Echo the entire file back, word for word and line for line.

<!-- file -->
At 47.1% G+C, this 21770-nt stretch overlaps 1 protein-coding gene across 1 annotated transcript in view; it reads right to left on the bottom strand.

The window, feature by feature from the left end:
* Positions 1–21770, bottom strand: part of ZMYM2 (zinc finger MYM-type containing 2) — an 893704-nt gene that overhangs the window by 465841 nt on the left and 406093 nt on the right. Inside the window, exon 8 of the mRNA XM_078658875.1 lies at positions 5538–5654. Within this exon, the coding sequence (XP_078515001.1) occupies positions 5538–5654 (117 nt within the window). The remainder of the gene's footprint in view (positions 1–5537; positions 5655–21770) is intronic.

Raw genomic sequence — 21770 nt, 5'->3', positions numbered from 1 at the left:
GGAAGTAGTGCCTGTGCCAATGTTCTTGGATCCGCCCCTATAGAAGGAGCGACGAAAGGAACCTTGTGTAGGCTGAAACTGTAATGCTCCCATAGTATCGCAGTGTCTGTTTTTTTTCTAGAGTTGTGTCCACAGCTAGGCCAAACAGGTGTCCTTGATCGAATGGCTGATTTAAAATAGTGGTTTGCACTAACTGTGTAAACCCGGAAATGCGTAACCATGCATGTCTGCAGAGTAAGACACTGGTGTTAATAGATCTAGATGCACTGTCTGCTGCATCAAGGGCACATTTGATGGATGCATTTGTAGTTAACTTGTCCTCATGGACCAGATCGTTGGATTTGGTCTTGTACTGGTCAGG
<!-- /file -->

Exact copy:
At 47.1% G+C, this 21770-nt stretch overlaps 1 protein-coding gene across 1 annotated transcript in view; it reads right to left on the bottom strand.

The window, feature by feature from the left end:
* Positions 1–21770, bottom strand: part of ZMYM2 (zinc finger MYM-type containing 2) — an 893704-nt gene that overhangs the window by 465841 nt on the left and 406093 nt on the right. Inside the window, exon 8 of the mRNA XM_078658875.1 lies at positions 5538–5654. Within this exon, the coding sequence (XP_078515001.1) occupies positions 5538–5654 (117 nt within the window). The remainder of the gene's footprint in view (positions 1–5537; positions 5655–21770) is intronic.

Raw genomic sequence — 21770 nt, 5'->3', positions numbered from 1 at the left:
GGAAGTAGTGCCTGTGCCAATGTTCTTGGATCCGCCCCTATAGAAGGAGCGACGAAAGGAACCTTGTGTAGGCTGAAACTGTAATGCTCCCATAGTATCGCAGTGTCTGTTTTTTTTCTAGAGTTGTGTCCACAGCTAGGCCAAACAGGTGTCCTTGATCGAATGGCTGATTTAAAATAGTGGTTTGCACTAACTGTGTAAACCCGGAAATGCGTAACCATGCATGTCTGCAGAGTAAGACACTGGTGTTAATAGATCTAGATGCACTGTCTGCTGCATCAAGGGCACATTTGATGGATGCATTTGTAGTTAACTTGTCCTCATGGACCAGATCGTTGGATTTGGTCTTGTACTGGTCAGG